As part of the Tax Cuts and Jobs Act, which was passed in December 2017, the itemized deduction for state and local taxes (SALT) is capped at $10,000 ($5,000 for married taxpayers filing separately) for tax years beginning after December 31, 2017, and before January 1, 2026. This amount includes state and local real and personal property tax and the greater of income or sales taxes paid. Amounts paid or accrued in connection with a trade or business aren’t subject to this limitation. In an attempt to circumvent this new cap, several states responded by introducing and enacting various state income, payroll and real property tax credits in exchange for amounts paid to qualifying charitable organizations.
For example, a taxpayer could contribute $10,000 to a charitable entity listed in Internal Revenue Code Section 170(c) offering a 60 percent state income tax credit and receive a $6,000 tax credit for state income tax purposes. In addition, if the taxpayer itemized, he would receive a charitable contribution deduction of $10,000.
On August 23, the IRS and U.S. Department of the Treasury released proposed guidance that aims to prevent this strategy for new and pre-existing state tax credit incentive programs. The proposed regulations provide that, for charitable contributions made after August 27, 2018, in which a taxpayer receives a state tax credit, a federal deduction will be allowed only to the extent the contribution exceeds the amount of the tax credit received. Using the same facts as the example above, the taxpayer would be required to reduce the previously allowed $10,000 federal charitable contribution deduction to $4,000 (reduced by the $6,000 state income tax credit received).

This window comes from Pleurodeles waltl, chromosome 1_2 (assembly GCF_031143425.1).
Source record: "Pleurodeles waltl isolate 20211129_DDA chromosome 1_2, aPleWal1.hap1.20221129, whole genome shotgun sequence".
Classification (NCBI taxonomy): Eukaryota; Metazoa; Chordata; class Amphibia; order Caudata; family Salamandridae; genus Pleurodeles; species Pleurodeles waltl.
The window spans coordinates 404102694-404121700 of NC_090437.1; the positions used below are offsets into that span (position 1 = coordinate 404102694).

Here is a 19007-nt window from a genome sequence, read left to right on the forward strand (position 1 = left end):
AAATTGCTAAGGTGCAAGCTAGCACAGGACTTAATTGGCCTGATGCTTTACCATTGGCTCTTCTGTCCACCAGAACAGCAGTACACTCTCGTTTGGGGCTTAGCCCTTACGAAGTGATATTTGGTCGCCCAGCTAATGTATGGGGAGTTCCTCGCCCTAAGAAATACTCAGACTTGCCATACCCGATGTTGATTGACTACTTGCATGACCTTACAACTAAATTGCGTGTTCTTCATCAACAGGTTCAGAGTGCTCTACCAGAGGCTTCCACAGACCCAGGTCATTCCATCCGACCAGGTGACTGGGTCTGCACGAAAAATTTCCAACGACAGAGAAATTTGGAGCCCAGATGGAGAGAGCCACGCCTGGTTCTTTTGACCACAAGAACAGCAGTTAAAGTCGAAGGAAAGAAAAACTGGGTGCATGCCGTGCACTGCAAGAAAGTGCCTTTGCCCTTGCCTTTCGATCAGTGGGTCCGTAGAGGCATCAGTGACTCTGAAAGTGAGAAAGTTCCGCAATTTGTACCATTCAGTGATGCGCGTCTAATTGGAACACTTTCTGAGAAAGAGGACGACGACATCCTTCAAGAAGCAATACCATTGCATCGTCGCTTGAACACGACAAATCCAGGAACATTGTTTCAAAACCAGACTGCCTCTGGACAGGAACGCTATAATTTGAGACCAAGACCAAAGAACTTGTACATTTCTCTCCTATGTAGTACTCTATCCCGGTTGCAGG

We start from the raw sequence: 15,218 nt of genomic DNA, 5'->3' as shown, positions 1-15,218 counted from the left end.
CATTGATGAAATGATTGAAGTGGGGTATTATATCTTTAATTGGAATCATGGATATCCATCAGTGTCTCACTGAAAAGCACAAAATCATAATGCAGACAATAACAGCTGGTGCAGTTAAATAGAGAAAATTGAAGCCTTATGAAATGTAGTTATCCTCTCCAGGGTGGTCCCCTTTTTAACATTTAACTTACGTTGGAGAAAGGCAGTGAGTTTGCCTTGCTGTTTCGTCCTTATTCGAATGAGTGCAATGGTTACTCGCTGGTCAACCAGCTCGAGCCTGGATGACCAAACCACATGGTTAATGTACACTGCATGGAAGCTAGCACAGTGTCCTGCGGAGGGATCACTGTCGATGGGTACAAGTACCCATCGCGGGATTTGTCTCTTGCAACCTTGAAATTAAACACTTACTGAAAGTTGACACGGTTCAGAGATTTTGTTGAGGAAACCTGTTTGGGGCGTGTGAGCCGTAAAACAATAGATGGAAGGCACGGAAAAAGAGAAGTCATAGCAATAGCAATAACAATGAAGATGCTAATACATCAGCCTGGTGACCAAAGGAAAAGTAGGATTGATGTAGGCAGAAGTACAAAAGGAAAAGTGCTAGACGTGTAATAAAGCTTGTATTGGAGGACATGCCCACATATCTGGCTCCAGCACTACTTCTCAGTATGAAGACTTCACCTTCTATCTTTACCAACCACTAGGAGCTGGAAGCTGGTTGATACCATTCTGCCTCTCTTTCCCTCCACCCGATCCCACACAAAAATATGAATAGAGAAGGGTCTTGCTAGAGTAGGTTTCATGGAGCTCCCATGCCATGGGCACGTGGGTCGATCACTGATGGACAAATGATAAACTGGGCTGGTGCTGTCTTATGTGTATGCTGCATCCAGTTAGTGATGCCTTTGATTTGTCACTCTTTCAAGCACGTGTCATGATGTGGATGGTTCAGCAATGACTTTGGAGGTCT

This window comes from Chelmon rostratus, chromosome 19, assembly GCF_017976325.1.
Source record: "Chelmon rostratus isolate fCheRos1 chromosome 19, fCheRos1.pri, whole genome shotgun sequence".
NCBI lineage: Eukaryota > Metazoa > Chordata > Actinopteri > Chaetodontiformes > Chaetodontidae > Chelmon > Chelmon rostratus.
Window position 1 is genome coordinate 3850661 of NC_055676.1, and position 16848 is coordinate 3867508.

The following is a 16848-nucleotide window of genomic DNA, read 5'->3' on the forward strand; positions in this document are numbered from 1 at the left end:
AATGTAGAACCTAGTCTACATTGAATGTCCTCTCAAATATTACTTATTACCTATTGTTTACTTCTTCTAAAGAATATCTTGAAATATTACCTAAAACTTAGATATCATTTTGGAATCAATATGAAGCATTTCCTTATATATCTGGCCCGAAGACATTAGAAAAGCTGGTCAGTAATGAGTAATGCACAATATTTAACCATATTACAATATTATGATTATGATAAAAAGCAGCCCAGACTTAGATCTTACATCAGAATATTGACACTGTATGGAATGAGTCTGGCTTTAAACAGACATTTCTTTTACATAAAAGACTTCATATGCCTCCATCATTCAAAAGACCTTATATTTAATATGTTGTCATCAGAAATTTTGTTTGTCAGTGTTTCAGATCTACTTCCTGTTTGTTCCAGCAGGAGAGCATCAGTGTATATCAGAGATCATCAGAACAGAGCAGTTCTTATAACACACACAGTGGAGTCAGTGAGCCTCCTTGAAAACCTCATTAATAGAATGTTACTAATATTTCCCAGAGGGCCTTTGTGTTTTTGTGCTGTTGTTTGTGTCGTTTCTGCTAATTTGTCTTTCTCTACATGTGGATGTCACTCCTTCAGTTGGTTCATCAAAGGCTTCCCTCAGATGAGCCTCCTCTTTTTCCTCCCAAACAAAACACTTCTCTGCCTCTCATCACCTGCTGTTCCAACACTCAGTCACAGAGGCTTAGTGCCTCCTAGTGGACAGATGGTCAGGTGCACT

This rule is based on the application of the quid pro quo principle, which only allows taxpayers to deduct the net value of charitable contributions when a valuable benefit is received from the contribution. However, the proposed regulations do offer a de minimis rule, which allows a full federal deduction for charitable contributions if the state tax credit doesn’t exceed 15 percent of the charitable contribution. The proposed regulations also don’t require a reduction in the federal charitable contribution deduction if the state only provides a dollar-for-dollar deduction instead of a credit and the deduction doesn’t exceed the amount of the charitable contribution.
As previously mentioned, the proposed regulations apply to charitable contributions made after August 27, 2018. It’s uncertain if contributions made prior to this date will be subject to the proposed rules. A public hearing on the proposed regulations is scheduled for November 5 in Washington, D.C. Given the contentious nature of this topic, it’s likely the IRS will receive numerous comment letters and requests to speak at the hearing, so we’ll be following this issue closely.
Contact Kori or your trusted BKD tax advisor for more information.